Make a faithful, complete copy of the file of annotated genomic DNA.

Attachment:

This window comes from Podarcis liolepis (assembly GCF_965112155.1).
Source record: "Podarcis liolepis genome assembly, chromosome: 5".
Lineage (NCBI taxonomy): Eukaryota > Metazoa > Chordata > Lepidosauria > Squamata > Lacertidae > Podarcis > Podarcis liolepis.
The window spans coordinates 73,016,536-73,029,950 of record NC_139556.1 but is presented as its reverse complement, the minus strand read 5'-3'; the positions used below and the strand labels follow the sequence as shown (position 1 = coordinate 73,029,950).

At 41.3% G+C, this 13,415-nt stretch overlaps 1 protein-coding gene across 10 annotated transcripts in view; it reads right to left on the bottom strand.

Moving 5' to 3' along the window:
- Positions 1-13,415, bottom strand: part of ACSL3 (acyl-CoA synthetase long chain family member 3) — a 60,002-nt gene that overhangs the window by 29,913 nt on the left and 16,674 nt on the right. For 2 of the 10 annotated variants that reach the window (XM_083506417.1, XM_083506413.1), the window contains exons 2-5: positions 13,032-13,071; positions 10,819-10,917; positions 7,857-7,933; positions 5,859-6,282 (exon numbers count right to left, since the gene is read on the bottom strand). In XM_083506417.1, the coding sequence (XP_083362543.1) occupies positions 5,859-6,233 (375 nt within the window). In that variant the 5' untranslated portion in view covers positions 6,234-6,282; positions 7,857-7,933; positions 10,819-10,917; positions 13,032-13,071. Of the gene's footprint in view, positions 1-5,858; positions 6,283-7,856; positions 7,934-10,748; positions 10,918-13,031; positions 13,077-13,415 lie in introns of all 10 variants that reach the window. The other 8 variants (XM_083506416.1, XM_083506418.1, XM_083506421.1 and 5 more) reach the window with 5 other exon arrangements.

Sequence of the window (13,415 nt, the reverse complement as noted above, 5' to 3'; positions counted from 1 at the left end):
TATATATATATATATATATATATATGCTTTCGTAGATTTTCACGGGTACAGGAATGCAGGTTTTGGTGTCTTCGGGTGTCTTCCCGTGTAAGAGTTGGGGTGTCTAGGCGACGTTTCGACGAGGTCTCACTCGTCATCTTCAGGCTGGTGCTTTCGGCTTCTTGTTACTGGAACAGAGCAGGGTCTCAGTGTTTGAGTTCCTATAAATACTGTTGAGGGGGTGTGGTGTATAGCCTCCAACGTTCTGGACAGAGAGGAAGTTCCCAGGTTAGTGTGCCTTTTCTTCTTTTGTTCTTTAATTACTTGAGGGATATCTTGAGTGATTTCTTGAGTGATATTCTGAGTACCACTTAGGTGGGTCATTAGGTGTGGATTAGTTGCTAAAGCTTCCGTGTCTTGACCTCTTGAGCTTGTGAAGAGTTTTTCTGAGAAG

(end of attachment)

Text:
This window comes from Podarcis liolepis (assembly GCF_965112155.1).
Source record: "Podarcis liolepis genome assembly, chromosome: 5".
Lineage (NCBI taxonomy): Eukaryota > Metazoa > Chordata > Lepidosauria > Squamata > Lacertidae > Podarcis > Podarcis liolepis.
The window spans coordinates 73,016,536-73,029,950 of record NC_139556.1 but is presented as its reverse complement, the minus strand read 5'-3'; the positions used below and the strand labels follow the sequence as shown (position 1 = coordinate 73,029,950).

At 41.3% G+C, this 13,415-nt stretch overlaps 1 protein-coding gene across 10 annotated transcripts in view; it reads right to left on the bottom strand.

Moving 5' to 3' along the window:
- Positions 1-13,415, bottom strand: part of ACSL3 (acyl-CoA synthetase long chain family member 3) — a 60,002-nt gene that overhangs the window by 29,913 nt on the left and 16,674 nt on the right. For 2 of the 10 annotated variants that reach the window (XM_083506417.1, XM_083506413.1), the window contains exons 2-5: positions 13,032-13,071; positions 10,819-10,917; positions 7,857-7,933; positions 5,859-6,282 (exon numbers count right to left, since the gene is read on the bottom strand). In XM_083506417.1, the coding sequence (XP_083362543.1) occupies positions 5,859-6,233 (375 nt within the window). In that variant the 5' untranslated portion in view covers positions 6,234-6,282; positions 7,857-7,933; positions 10,819-10,917; positions 13,032-13,071. Of the gene's footprint in view, positions 1-5,858; positions 6,283-7,856; positions 7,934-10,748; positions 10,918-13,031; positions 13,077-13,415 lie in introns of all 10 variants that reach the window. The other 8 variants (XM_083506416.1, XM_083506418.1, XM_083506421.1 and 5 more) reach the window with 5 other exon arrangements.

Sequence of the window (13,415 nt, the reverse complement as noted above, 5' to 3'; positions counted from 1 at the left end):
TATATATATATATATATATATATATGCTTTCGTAGATTTTCACGGGTACAGGAATGCAGGTTTTGGTGTCTTCGGGTGTCTTCCCGTGTAAGAGTTGGGGTGTCTAGGCGACGTTTCGACGAGGTCTCACTCGTCATCTTCAGGCTGGTGCTTTCGGCTTCTTGTTACTGGAACAGAGCAGGGTCTCAGTGTTTGAGTTCCTATAAATACTGTTGAGGGGGTGTGGTGTATAGCCTCCAACGTTCTGGACAGAGAGGAAGTTCCCAGGTTAGTGTGCCTTTTCTTCTTTTGTTCTTTAATTACTTGAGGGATATCTTGAGTGATTTCTTGAGTGATATTCTGAGTACCACTTAGGTGGGTCATTAGGTGTGGATTAGTTGCTAAAGCTTCCGTGTCTTGACCTCTTGAGCTTGTGAAGAGTTTTTCTGAGAAG